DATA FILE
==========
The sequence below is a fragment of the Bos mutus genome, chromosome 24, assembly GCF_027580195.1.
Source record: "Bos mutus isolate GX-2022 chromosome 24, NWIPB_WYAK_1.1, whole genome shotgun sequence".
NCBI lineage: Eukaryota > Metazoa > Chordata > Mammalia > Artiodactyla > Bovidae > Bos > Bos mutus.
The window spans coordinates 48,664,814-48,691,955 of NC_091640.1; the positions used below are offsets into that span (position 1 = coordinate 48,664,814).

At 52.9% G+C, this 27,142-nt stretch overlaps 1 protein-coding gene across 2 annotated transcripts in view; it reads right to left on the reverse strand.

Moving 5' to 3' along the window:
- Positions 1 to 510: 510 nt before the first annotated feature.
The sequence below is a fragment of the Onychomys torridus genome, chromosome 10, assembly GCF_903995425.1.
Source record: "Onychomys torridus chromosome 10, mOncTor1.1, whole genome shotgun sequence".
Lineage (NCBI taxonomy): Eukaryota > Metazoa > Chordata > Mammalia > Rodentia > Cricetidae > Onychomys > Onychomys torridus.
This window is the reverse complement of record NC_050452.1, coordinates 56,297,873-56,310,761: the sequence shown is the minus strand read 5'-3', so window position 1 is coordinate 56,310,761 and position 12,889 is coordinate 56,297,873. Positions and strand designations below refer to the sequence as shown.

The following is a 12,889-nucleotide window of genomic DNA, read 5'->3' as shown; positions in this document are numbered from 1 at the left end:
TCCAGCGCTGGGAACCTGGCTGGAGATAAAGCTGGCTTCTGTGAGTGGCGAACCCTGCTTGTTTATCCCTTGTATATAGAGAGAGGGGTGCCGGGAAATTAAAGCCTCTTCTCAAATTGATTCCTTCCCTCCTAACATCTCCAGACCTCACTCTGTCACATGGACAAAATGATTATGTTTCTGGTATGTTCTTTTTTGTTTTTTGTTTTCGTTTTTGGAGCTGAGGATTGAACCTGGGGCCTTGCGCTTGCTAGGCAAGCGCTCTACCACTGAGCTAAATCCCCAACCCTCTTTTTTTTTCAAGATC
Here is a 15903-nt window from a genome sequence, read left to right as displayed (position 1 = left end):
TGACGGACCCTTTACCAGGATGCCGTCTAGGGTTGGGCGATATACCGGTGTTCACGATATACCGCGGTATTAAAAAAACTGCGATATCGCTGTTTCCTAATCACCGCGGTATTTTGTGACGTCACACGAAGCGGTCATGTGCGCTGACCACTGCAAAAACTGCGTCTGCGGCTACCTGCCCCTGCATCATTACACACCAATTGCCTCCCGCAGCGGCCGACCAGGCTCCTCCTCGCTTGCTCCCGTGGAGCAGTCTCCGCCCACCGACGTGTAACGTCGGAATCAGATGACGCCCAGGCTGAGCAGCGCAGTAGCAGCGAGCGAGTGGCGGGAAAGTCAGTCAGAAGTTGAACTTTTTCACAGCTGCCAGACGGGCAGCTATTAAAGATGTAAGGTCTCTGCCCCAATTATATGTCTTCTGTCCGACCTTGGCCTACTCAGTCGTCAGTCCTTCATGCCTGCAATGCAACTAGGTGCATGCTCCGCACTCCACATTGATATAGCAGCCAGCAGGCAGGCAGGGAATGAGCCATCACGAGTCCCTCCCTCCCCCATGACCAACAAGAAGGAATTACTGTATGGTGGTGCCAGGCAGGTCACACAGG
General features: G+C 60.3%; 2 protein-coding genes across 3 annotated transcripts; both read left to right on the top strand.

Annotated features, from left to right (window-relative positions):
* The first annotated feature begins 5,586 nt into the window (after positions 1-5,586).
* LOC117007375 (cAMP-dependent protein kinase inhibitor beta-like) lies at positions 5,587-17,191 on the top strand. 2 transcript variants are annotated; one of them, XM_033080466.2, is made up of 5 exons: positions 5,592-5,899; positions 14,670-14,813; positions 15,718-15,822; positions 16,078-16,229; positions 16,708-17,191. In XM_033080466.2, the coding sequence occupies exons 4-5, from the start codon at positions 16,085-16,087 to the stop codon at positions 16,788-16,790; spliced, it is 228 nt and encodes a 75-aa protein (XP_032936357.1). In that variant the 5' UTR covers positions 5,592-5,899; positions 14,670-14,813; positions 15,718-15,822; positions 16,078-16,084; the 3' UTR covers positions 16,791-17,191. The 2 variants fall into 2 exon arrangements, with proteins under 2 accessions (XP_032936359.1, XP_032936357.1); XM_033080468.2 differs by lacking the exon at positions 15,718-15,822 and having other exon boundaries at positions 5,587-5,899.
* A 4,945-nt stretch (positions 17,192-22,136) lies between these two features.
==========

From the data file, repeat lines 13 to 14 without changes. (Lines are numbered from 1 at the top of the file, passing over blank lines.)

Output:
TCCAGCGCTGGGAACCTGGCTGGAGATAAAGCTGGCTTCTGTGAGTGGCGAACCCTGCTTGTTTATCCCTTGTATATAGAGAGAGGGGTGCCGGGAAATTAAAGCCTCTTCTCAAATTGATTCCTTCCCTCCTAACATCTCCAGACCTCACTCTGTCACATGGACAAAATGATTATGTTTCTGGTATGTTCTTTTTTGTTTTTTGTTTTCGTTTTTGGAGCTGAGGATTGAACCTGGGGCCTTGCGCTTGCTAGGCAAGCGCTCTACCACTGAGCTAAATCCCCAACCCTCTTTTTTTTTCAAGATC
Here is a 15903-nt window from a genome sequence, read left to right as displayed (position 1 = left end):